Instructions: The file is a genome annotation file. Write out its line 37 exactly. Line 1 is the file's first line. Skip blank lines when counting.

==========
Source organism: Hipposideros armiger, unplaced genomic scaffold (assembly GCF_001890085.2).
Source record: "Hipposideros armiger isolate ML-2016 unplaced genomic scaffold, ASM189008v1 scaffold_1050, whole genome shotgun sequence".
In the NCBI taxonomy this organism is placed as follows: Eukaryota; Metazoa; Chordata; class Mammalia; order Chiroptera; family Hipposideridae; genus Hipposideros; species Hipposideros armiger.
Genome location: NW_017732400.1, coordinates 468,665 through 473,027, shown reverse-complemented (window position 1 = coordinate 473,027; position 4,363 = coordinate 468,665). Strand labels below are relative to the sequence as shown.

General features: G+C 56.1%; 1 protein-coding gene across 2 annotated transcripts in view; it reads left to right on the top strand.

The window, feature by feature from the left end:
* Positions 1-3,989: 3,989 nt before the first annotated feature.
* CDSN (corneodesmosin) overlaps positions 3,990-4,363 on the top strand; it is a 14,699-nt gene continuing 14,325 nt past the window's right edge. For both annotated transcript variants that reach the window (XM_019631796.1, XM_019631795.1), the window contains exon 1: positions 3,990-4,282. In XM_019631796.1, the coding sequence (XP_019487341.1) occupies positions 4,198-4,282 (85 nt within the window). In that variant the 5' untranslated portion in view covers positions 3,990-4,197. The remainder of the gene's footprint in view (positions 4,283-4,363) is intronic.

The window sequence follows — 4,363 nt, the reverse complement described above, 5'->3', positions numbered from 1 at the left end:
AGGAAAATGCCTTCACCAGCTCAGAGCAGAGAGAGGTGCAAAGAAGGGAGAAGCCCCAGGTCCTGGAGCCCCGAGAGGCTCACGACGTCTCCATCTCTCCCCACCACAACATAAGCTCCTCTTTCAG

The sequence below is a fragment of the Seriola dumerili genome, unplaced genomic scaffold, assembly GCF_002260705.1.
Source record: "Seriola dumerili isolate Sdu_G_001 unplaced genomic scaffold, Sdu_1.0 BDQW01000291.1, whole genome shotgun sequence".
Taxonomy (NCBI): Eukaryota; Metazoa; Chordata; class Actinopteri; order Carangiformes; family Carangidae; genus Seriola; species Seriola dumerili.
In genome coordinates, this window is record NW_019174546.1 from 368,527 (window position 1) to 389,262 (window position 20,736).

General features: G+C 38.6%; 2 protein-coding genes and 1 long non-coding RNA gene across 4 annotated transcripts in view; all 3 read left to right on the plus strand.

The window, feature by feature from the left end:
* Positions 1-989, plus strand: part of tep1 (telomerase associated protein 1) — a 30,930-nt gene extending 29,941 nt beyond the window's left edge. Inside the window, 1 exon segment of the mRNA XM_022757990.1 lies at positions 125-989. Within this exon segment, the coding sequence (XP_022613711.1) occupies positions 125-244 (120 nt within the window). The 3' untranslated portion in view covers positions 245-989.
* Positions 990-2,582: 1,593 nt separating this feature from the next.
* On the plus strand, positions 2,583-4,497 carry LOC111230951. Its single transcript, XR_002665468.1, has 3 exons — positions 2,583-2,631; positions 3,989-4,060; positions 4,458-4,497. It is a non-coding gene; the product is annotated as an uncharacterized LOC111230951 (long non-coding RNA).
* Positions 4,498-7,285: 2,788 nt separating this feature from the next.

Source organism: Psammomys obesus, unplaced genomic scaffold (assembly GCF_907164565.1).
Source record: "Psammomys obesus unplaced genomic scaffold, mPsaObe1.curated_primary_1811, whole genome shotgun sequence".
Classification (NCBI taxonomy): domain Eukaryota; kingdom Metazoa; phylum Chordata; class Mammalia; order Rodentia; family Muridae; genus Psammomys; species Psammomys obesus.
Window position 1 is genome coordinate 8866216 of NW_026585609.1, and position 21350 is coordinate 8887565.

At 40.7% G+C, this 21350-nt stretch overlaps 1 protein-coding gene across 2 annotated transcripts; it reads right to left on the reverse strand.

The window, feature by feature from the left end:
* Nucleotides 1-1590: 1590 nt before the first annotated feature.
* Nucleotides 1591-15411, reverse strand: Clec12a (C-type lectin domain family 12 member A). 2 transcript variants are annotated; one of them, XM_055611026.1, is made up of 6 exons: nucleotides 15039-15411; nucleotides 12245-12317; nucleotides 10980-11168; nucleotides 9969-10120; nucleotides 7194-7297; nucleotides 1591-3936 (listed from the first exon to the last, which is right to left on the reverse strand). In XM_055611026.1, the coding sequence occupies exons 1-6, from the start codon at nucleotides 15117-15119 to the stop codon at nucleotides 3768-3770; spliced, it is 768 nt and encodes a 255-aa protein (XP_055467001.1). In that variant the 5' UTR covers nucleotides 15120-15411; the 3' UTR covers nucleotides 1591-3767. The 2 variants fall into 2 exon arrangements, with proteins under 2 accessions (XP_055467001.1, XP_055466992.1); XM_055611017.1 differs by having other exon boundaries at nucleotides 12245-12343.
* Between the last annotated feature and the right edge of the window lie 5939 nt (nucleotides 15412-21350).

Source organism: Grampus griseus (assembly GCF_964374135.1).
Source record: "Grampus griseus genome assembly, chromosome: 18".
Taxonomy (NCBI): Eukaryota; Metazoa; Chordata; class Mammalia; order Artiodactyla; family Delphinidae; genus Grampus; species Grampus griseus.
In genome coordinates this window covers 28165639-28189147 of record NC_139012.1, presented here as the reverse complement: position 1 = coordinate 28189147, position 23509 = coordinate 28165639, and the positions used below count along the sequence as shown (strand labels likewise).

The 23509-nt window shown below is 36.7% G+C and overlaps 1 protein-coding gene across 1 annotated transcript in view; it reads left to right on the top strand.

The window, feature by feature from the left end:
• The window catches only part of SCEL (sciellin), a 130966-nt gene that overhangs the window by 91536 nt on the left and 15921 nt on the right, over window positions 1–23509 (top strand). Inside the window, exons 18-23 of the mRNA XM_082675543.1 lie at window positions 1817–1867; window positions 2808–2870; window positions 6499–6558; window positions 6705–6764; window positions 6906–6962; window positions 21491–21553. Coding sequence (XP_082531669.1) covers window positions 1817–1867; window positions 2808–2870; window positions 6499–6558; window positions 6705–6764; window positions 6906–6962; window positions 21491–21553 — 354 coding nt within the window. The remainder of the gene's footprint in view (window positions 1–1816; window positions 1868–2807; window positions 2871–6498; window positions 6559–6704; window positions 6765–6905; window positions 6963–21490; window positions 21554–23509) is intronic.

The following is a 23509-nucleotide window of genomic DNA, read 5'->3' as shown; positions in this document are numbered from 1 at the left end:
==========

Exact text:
The following is a 23509-nucleotide window of genomic DNA, read 5'->3' as shown; positions in this document are numbered from 1 at the left end: